Yet in spite of this extreme military and police presence, mountains of cocaine are moved into Tapachula and begin their northbound journey.
"By land," answers Jorge. "One generally has to do it by land because the land is very large and it's very easy to free up the customs service. The people in Tapachula who can do this are principally ex-Judicial police. They have the experience to avoid the police. They know exactly where the police are stationed in the mountain passes, because they were police. Some police have stopped being police officers because the money is so much better in trafficking."
"The people who are sent to Tapachula by the grand cartels don't receive the money. And they don't receive the shipment. They just make the logistics for the job to be done. And they receive a commission for each kilo shipped under their plan," explains Jorge. "They contract people wo carry ten kilos on their backs over the border. Ten people adds up to a hundred kilos. The ones who carry ten kilos are called cargadores. Then there are the smaller carriers who don't have a lot of experience. They carry one kilo. Those that come in by the river usually carry a maximum of one or two kilos. Normally, they are women, lovers of the police commanders. These people need to have the protection of the municipal police as they pass through this territory."
"Every 10 or 15 days, they pass a commission of money of what was sold in a week to the chief or his agent. The chief, the ex-policeman, is called the conecte. He makes the job possible. He pays the supplier and all the police agencies. He takes care of it. The place where the payment happens could be in Tapachula or further up the road in Huixtla where the prices, and also the commissions, rise."
"The payment happens in Tapachula... or in Huixtla, where the prices, and also the commissions, rise"
"The Conecte has the men. He knows the place, the hour, the number of the shipment, he has everything in his hands. He's a person trusted by both parties. He has contact with the cargador in Guatemala and with the cartel in Juárez. He's kind of like a consultant. A different person, the official buyer, brings the money in dollars. And the deal isn't made until the money is counted and it conforms to the quantity being shipped. These men want transportation for their product, police that can be bought, and some even have little airplanes that go up and down the coast. Once you pass through Tapachula it's very easy. The problem is getting the product over the border into Tapachula. For this you need official help."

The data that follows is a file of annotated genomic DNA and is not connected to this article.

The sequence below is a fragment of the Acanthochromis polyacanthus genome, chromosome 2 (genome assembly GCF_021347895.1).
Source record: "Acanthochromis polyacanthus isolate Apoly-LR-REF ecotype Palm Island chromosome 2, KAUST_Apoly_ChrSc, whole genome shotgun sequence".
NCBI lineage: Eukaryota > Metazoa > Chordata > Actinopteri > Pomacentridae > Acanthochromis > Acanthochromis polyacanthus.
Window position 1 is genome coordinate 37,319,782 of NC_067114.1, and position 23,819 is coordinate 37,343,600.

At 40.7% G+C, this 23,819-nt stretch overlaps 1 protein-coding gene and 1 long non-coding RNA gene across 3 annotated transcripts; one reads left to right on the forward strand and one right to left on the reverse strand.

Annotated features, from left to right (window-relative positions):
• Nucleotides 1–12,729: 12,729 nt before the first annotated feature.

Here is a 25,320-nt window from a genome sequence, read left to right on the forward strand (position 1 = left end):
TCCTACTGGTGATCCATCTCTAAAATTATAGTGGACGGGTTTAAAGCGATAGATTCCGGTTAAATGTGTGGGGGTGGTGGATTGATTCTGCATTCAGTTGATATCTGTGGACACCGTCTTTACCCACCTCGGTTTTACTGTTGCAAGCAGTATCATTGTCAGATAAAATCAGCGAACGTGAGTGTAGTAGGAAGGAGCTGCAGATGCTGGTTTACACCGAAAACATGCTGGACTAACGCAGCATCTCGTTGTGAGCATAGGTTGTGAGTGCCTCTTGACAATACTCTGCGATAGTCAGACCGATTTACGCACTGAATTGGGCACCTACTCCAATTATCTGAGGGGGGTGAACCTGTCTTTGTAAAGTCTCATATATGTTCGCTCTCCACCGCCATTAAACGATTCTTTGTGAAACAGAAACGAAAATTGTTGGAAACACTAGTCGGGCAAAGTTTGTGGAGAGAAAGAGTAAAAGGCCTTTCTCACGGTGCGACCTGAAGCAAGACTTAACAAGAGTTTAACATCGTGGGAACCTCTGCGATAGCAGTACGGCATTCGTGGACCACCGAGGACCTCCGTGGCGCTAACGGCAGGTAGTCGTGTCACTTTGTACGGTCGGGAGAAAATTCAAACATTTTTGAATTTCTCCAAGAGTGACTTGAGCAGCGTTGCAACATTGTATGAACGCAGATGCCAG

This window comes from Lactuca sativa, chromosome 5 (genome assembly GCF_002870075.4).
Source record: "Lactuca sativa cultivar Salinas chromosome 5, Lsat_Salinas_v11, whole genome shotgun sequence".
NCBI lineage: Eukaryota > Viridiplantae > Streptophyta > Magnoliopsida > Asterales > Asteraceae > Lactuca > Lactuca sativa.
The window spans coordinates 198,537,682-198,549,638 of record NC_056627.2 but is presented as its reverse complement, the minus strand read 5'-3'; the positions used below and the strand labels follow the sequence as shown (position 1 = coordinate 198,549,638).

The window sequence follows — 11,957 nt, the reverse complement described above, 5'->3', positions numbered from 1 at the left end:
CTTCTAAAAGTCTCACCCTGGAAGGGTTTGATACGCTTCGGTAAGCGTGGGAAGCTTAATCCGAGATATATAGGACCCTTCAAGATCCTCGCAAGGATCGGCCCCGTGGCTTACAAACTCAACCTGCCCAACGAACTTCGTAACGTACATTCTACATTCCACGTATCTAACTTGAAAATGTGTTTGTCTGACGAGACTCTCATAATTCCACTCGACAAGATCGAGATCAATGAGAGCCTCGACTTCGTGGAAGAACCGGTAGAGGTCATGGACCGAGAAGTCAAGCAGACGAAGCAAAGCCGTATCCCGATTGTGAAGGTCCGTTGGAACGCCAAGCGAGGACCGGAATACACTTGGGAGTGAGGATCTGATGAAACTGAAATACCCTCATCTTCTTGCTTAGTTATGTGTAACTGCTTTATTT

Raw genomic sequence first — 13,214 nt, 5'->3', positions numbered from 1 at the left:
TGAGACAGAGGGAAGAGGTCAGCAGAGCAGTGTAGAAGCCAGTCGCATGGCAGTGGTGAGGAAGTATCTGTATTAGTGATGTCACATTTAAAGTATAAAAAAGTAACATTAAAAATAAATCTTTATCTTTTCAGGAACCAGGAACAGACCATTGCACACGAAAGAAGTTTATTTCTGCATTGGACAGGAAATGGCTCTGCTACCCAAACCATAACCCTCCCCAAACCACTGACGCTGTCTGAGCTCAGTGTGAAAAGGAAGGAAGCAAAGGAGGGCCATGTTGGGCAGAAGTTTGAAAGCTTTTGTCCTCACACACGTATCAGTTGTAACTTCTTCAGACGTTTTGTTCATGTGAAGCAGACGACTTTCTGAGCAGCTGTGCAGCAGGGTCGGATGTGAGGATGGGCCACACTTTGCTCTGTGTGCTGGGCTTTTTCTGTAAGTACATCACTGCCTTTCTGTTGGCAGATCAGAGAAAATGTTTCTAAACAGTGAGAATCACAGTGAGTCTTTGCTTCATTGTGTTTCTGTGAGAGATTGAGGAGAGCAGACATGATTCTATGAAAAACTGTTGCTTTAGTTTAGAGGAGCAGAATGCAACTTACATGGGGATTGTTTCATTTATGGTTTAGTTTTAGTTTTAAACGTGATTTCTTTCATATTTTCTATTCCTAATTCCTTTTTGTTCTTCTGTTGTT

To Be Published Tomorrow:
Drugs: The Official Passport to the North
Preview from Part III:
"The Guatemalan immigrants are called pollos, or chickens, and they want to get to the United States. They have a pollero, who is equal to a Conecte in the drug trade but he deals mainly in men. He has to govern an area and he has to live in Tapachula. He charges $500 US dollars for each Central American that wants to pass. He gets them as far as the city of Puebla, south of Mexico City. If he has connections with narco-traffickers, he can make a deal to ship drugs in the same bus as he is shipping the immigrants. When they can do this there is no risk. He delivers all the money to all the police agencies: The Migra, the judicial police, the customs service, the federal highway police... all of them have to do business with all of these agencies. It's a lot. The federal prosecutor's agents must also be paid."
What was the US Ambassador doing on vacation in April with the governor of Chiapas?
see May 2000 Narcos of the Month